The Pharmacy. This is where Dr. Eric spent the bulk of his time at St Vincent’s. For such a small room (9 by 15 feet), its significance is great.
This tiny room sits down a long hallway at the end of the clinic building. It is little more than a large closet and boasts a single widow on its outer wall for light, air, and dispensing medications, a true walk-up pharmacy.
Dr. Eric doing a test drive of the walk up window
Upon first inspection, there was little room to move around. Boxes were stacked haphazardly, obstructing access to the window and part of the shelving, which spanned the right wall of this narrow space. Eric’s task was to get an understanding of the pharmacy: what medications are here, what else needs to be here to provide well-rounded care, what things are missing to be able to administer certain drugs, etc.
Given the small footprint of the room, we all expected it to be a rather simple task. We were shocked that he (and an assistant) spent nearly 12 hours in this tiny space, working his way through every bottle of antibiotics and every dose of drugs. While it wasn't complicated, it was surprisingly slow and cumbersome. Add to that the hours that Dr. Eric worked on the spreadsheet every evening and one begins to see how critical this room truly is.
Following a general review of the pharmacy, we got down to the nitty gritty. We pulled out case after case of donated pharmaceuticals and began trudging down the long road to organization. Cases were brought out into the hallway and like items were gathered into logical categories. The volume of medications and supplements present in this little room was amazing.
After identifying the contents of each box, they were restacked in some semblance of order against the wall: supplements to the right, antibiotics in the middle and analgesics toward the door, all labels facing forward. Any box that was not labeled received a hand-written label so it would be very evident what was in each box. We attempted to mirror the shelves of open inventory with cases of the same medications on the opposing wall to efficiently facilitate re-stocking.
Hard at work!
Then came the “fun” part: a full and detailed inventory. We looked in every case, documented every medicine by name, strength and administration route. We reviewed and charted all expiration dates. All data was entered into a spreadsheet. Next, we attacked the open inventory and the boxes containing various donations, some quite puzzling! Many of the donations were handfulls of this and bags of that which Eric sorted into useful organized collections. At least now all of the dressings were in one spot; all syringes and needles in another, and so on.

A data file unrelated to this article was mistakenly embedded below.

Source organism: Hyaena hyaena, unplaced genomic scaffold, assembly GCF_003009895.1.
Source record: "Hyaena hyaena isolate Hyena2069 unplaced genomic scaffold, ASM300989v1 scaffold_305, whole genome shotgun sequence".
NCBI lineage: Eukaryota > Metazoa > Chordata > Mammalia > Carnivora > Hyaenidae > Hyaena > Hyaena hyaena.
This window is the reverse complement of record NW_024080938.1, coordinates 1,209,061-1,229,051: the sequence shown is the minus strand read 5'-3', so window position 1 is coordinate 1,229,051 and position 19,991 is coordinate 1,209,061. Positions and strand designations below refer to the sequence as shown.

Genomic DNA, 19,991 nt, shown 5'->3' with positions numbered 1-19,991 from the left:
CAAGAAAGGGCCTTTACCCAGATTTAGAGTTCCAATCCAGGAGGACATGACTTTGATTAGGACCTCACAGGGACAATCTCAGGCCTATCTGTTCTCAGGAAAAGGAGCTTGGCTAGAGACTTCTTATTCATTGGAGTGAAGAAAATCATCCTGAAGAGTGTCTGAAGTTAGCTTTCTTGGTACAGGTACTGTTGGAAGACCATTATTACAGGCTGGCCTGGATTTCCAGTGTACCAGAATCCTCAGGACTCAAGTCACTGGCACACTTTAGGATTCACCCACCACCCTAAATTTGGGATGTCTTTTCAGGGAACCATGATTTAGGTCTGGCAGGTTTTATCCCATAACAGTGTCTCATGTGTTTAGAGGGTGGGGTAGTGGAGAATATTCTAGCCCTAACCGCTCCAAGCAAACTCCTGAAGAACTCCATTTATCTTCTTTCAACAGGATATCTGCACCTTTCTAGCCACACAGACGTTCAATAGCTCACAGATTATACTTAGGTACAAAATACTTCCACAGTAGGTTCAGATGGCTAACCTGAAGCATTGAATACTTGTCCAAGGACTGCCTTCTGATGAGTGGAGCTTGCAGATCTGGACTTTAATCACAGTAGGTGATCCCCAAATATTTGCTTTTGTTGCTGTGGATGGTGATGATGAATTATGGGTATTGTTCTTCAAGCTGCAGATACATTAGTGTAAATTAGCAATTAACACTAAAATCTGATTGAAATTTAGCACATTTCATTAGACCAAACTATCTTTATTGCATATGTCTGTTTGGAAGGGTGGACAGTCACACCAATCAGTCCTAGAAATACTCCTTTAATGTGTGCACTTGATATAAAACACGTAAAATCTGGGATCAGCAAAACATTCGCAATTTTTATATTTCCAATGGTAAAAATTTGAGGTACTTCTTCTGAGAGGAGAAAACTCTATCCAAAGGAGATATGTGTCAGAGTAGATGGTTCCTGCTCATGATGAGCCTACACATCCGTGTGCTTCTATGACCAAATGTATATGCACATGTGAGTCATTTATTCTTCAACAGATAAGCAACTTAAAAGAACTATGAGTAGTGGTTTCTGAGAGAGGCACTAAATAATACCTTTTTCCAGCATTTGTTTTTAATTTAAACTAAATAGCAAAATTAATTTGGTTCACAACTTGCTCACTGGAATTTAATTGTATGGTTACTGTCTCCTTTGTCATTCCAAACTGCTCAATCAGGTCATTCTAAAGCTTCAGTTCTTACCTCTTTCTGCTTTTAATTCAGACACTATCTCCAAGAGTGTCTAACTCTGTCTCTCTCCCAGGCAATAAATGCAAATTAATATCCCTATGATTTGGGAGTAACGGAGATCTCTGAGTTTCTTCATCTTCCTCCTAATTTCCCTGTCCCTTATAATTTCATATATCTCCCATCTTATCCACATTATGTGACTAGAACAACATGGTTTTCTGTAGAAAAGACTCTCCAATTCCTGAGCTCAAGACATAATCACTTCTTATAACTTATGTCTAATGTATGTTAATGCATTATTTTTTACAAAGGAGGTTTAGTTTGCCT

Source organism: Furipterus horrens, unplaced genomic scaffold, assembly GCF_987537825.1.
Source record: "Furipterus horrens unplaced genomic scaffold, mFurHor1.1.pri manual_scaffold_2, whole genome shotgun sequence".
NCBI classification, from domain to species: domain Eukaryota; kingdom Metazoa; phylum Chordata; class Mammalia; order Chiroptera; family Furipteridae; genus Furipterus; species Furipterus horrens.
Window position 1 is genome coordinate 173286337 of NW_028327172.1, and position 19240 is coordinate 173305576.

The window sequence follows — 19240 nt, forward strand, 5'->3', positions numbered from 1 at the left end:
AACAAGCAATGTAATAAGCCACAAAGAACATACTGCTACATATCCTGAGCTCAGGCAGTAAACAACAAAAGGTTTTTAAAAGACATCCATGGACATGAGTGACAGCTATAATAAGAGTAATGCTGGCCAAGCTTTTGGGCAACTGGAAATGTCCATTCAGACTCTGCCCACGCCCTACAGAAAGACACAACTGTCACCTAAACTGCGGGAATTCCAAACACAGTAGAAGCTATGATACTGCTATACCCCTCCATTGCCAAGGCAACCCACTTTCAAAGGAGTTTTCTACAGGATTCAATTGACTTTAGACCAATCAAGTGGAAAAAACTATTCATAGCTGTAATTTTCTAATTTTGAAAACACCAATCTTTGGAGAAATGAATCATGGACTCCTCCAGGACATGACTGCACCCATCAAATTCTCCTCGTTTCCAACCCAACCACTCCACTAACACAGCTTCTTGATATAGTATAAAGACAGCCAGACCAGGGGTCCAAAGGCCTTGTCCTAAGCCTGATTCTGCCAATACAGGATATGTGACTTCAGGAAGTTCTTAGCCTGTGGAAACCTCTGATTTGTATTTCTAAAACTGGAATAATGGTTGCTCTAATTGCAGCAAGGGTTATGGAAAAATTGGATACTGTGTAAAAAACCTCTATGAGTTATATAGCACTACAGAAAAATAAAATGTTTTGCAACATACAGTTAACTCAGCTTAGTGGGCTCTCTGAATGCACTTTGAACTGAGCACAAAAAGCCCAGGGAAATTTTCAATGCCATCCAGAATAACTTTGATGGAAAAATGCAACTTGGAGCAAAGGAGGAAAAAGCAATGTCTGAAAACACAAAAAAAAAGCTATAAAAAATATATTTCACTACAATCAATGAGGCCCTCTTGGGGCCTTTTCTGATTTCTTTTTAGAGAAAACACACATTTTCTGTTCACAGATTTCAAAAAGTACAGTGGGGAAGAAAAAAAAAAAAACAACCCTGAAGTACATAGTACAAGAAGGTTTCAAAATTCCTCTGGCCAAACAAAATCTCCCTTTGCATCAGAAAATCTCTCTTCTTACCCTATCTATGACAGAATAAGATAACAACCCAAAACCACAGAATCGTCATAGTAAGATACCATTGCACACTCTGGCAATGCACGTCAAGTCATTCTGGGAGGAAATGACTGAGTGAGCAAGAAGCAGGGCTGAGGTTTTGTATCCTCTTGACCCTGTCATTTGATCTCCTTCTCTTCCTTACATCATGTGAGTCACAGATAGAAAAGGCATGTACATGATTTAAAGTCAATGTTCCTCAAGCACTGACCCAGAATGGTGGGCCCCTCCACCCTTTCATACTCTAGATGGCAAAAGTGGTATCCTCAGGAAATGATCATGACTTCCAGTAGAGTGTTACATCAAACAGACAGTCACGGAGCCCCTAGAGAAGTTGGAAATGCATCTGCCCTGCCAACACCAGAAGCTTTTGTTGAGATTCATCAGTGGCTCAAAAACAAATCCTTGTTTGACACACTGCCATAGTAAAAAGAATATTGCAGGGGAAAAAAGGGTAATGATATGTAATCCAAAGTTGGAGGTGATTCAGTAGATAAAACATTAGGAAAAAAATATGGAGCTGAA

A number of things were surprising and sometimes frustrating. It was great to see that open shelves were stocked and labeled. However, if the same time were spent organizing and shelving items as they came in instead of simply piling boxes in the room, much time could be saved avoiding large, complicated inventories.
Mountains beyond mountains of antibiotics
During our inventory, we were absolutely shocked at the volume of certain medications. At first evaluation we miscalculated thinking that there were more than a half million 500mg Ampicillin tablets. A review of the math showed there were roughly only fifty thousand tablets (only 50,000?!!!). In addition there were 5 cases of ciprofloxacin (another 50 thousand plus doses) which has guarded use in a pediatric population. Thre were also tens of thousands of doses of other antibiotics. Dr. Eric worries that there is simply no way that even a fraction of these effective and valuable medications can be used before they expire. We are hopeful that a portion of these medications can be donated to other places that need them to further benefit the Haitian people.
We discoverd case after case of English cod liver oil. Boxes and boxes of liquid B vitamins. Canister upon canister of chocolate protein powder in cans beginning to rust.
What began as a simple inventory turned into a much larger, more meaningful goal: to generate a system that would more efficiently document what the clinic has in stock. An online system that can be accessed by medical teams in Haiti and the States to determine what the needs of the pharmacy are at all times, thus allowing donors to more effectively allocate their money and cargo space to necessary supplies.
It is our goal to help St. Vincent’s utilize their wonderful pharmacy to its fullest capacity, efficiently and effectively serving as many people as possible.